Got rave reviews from adults who couldn’t believe how such natural ingredients could taste like the real thing and have the real mouth feel. :D I raved, too.
Additional Pictures
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Gluten-free Vegan Slow-Roasted Baby Tomato White Bean Salad Recipe

August 27th, 2011 yum Posted in Dairy Free, Garlic-free, JM friendly, Salad, Soy Free, Vegan, beans, grain-free, herbs, tomatoes 10 Comments »

Here at the House of Yum we have gone from being the House of Pattypan to the House of Tomatoes! Yes, at last my precious darlings have come “on” and tomatoes have been ripening like nobody’s business. I have been obsessed with organic heirloom tomatoes ever since I first discovered Cynthia’s amazing Love Apple Farm and the gorgeous varieties she sells and teaches people how to grow. I never knew tomatoes could be so beautiful and interesting before I came to live in California. Of course, now heirloom tomatoes are at every farmer’s market and even available at chain grocery stores like Safeway, but that certainly wasn’t the case when I was a child or even a young adult. Anyway, I’d never had a chance to grow them properly until we got our first house, although I gave it a valiant try on a few sunny balconies. Those balcony tomatoes grew pretty well, actually, when I followed my tomato guru,Cynthia, and her instructions properly and babied them along. They grew like mutant tomato weeds, actually, and reached high above my head to grab onto our apartment roof- go tomatoes, go! But once we got our house and its front and back yards with real dirt (yes, we bought the house for the yards… and the kitchen) we were ready to take tomato growing seriously. Cynthia advises her students that those wimpy tomato cages you find at the nursery and discount store are not remotely adequate for supporting a truly healthy, happy heirloom tomato. She has us plant the tomato quite deep in the ground to let it develop a massive root structure, and when you do this, the tomato plant tends to grow up-up-up as well as down. We’re talking 10 feet plants or taller here, folks. So you need a REAL tomato cage. Cynthia’s preference for tomato cages is in cement reinforcing wire. What? Yes, you heard me. But guess what? If you want the real stuff that is 10 feet high (and we did) in our area, we had to buy 200 feet of the stuff. *gulp* Do you have any idea how heavy that is? We found out when we stuffed it into our amazing transformer-car, the YUM Fit, by pushing down every seat possible to make a flat platform for the stuff. Our car suspension gulped and rocked a bit, let me tell you. Oh, and that stuff isn’t cheap either. What can I say, this tomato growing thing is an obsession. Hopefully we will be able to use it over the years… and maybe open our shed to sell the stuff to our neighbors in an illicit tomato support operation. So we dutifully assembled our tomato cages, which required gloves and wire cutters. I felt pretty cool, chopping through concrete reinforcing wire like butter with my snippers. The DH looked pretty hot, too, in his workman’s gloves and outdoorsy Colorado-native apparel.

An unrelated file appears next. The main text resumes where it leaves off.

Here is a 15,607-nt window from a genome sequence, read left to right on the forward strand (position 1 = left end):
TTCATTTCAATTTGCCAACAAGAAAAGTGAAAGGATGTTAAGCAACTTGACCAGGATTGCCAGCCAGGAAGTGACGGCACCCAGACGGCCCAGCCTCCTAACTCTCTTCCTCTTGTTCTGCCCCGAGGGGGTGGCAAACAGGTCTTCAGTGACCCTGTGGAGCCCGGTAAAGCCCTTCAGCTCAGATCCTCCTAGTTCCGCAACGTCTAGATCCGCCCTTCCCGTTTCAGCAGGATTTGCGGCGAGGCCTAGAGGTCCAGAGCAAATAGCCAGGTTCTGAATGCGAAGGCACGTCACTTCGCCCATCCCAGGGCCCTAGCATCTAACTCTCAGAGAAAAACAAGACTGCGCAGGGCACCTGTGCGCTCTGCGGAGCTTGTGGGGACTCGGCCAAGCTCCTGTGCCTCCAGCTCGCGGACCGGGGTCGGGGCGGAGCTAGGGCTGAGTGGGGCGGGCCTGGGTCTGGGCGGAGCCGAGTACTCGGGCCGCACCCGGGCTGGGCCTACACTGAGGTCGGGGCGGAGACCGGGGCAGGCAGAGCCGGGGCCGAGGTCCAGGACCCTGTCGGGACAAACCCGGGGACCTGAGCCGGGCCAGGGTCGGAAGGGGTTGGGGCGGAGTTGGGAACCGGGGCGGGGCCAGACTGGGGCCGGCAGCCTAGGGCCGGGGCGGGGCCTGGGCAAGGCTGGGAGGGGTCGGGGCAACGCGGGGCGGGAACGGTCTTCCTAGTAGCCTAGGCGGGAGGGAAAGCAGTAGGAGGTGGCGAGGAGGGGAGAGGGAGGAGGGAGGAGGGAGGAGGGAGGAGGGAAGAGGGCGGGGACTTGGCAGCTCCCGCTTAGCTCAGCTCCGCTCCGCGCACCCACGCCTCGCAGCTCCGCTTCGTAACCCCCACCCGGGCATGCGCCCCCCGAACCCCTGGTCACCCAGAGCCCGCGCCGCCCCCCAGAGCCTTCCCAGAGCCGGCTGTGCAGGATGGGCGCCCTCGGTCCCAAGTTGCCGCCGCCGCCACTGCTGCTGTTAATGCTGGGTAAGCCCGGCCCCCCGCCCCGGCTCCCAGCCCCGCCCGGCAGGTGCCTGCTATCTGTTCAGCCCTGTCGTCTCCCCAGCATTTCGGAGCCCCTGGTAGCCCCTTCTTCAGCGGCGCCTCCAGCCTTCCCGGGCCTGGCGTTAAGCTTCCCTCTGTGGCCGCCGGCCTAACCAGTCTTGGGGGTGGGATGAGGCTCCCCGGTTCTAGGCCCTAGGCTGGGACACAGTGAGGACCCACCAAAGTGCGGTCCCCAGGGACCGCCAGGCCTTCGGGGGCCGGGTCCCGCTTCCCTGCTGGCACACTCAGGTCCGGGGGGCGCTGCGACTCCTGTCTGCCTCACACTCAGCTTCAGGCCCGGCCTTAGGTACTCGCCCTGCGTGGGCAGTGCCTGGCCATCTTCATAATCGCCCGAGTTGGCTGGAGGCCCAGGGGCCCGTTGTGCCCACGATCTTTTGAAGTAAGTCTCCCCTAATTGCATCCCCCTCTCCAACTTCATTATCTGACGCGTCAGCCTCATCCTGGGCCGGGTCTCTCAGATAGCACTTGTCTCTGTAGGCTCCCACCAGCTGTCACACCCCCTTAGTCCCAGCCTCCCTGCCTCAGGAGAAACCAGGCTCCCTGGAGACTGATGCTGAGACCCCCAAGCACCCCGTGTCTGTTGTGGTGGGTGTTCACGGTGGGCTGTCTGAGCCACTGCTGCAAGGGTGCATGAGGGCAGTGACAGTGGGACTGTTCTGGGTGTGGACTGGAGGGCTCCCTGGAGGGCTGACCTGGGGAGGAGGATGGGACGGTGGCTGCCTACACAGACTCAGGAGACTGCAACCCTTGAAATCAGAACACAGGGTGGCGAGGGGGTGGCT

But most of all, it was about the tomatoes. Ah the things we do for love. So fast-forward a slow, cool summer. My tomatoes grew, but waiting for them to ripen in this unseasonably cool summer was agony. And then- the first marmanade turned red. And next… the hippie zebra coughed up a representative. And all of a sudden, we were swimming in tomatoes.
I took up canning for the first time in my life, and canned some beautiful jars of heirlooms in their own juices.

Besides the medium and large tomatoes (Japanese Oxheart, Russian 117, Hippie Zebra, Costralee, Berkeley Tie Dye, Marmande, Costoluto, and the gorgeous Grandma Josie) we also planted two baby tomato plants- the Black Cherry and Yellow Pear. To my delight, Toddler Yum is enamoured of the Yellow Pear and loves to pick them off the vine one by one and pop them in her mouth. She doesn’t discriminate between yellow and green, so unless I want her to eat the green, puckery ones, I have to help guide her in the harvest. Yesterday I watched a toddler dance where she would pick one (with Mommy’s help), run back to the stoop, sit down and shove the juicy tomato into her mouth until her cheeks were puffed out like a squirrel, and then get up to pick another one. Rinse, repeat.